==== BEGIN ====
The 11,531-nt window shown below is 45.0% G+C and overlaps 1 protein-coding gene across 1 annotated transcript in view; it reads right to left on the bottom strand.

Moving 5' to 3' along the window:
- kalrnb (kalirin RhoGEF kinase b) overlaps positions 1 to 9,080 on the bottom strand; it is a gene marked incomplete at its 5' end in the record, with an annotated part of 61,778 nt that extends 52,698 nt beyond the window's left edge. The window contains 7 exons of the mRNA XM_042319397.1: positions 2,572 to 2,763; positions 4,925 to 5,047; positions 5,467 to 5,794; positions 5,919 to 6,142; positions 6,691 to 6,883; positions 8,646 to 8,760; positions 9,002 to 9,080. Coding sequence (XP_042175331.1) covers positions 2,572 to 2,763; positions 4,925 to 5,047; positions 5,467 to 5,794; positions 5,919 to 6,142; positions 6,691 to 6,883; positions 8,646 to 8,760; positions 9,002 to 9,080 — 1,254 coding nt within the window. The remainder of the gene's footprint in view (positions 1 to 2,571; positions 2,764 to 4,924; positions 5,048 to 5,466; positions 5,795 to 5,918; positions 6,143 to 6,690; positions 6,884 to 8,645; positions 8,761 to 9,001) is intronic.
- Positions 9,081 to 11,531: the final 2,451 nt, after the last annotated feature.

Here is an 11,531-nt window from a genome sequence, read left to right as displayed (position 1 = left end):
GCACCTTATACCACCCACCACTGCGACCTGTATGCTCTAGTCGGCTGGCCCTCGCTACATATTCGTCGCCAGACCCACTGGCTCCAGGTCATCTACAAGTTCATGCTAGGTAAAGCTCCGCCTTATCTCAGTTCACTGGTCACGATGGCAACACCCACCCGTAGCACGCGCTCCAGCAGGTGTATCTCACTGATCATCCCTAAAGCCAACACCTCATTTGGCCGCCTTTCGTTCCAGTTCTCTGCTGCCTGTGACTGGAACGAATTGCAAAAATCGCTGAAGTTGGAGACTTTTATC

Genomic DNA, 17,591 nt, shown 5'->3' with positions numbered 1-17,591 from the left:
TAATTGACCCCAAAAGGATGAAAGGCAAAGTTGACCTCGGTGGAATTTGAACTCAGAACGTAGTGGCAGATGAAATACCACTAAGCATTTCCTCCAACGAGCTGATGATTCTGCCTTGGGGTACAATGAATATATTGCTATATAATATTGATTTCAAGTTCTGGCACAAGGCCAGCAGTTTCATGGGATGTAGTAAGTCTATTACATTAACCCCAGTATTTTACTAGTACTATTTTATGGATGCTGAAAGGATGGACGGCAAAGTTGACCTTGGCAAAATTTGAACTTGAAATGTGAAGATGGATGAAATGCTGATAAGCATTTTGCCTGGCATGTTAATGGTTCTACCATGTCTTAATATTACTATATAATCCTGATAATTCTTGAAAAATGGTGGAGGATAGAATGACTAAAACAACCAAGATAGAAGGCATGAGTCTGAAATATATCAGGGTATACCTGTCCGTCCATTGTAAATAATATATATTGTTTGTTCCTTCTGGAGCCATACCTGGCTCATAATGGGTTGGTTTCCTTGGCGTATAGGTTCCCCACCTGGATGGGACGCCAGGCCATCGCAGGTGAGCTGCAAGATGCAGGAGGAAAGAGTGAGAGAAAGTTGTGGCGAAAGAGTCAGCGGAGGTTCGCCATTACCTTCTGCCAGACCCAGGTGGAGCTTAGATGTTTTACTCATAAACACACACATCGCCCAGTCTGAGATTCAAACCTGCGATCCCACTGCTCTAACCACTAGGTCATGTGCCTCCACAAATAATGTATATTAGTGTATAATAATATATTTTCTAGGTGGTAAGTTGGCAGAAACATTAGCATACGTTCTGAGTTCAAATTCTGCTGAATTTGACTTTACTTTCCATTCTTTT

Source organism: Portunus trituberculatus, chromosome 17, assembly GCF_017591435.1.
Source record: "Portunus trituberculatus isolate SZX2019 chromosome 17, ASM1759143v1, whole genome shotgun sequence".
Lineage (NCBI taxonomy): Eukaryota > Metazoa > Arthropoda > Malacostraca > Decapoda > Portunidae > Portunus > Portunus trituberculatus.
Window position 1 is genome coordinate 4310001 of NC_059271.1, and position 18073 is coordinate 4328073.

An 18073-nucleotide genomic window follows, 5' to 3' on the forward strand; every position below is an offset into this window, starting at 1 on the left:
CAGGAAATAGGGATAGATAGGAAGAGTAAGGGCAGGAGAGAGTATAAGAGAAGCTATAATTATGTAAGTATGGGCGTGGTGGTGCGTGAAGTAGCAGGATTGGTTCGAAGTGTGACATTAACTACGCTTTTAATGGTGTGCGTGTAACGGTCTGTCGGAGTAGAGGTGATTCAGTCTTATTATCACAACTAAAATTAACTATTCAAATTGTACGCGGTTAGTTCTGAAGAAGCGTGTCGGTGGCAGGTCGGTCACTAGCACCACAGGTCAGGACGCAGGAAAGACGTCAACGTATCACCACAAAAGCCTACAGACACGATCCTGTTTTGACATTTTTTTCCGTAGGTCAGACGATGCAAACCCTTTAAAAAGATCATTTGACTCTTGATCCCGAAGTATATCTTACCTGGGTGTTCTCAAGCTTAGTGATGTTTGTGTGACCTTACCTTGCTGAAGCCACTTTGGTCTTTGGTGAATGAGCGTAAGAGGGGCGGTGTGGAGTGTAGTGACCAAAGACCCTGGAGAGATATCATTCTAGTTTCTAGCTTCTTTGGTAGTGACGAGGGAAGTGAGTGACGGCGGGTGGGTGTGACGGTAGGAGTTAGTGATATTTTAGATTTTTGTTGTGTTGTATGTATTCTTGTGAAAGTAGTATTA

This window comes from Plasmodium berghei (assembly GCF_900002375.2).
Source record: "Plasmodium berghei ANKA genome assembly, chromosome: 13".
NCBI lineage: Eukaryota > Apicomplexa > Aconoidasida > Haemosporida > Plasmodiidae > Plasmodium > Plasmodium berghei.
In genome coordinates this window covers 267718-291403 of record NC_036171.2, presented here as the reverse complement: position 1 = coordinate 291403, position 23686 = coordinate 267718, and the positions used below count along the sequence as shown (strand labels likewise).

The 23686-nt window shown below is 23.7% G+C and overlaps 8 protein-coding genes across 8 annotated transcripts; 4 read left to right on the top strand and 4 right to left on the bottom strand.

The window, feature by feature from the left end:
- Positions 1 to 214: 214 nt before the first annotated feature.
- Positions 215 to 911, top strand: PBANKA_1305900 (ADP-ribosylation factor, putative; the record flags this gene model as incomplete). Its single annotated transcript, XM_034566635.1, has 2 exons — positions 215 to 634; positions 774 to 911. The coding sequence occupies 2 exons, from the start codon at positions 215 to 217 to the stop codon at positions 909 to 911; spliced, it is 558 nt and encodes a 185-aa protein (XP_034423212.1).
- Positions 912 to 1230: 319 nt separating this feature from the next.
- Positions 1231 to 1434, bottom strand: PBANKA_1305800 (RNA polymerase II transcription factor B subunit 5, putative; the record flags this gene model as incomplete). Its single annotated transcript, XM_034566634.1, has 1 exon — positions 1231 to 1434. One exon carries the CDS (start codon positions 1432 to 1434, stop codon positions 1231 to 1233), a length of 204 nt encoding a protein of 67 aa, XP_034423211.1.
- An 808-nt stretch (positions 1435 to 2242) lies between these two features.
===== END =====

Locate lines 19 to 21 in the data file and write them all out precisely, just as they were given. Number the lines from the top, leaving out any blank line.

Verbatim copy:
The 23686-nt window shown below is 23.7% G+C and overlaps 8 protein-coding genes across 8 annotated transcripts; 4 read left to right on the top strand and 4 right to left on the bottom strand.

The window, feature by feature from the left end:
- Positions 1 to 214: 214 nt before the first annotated feature.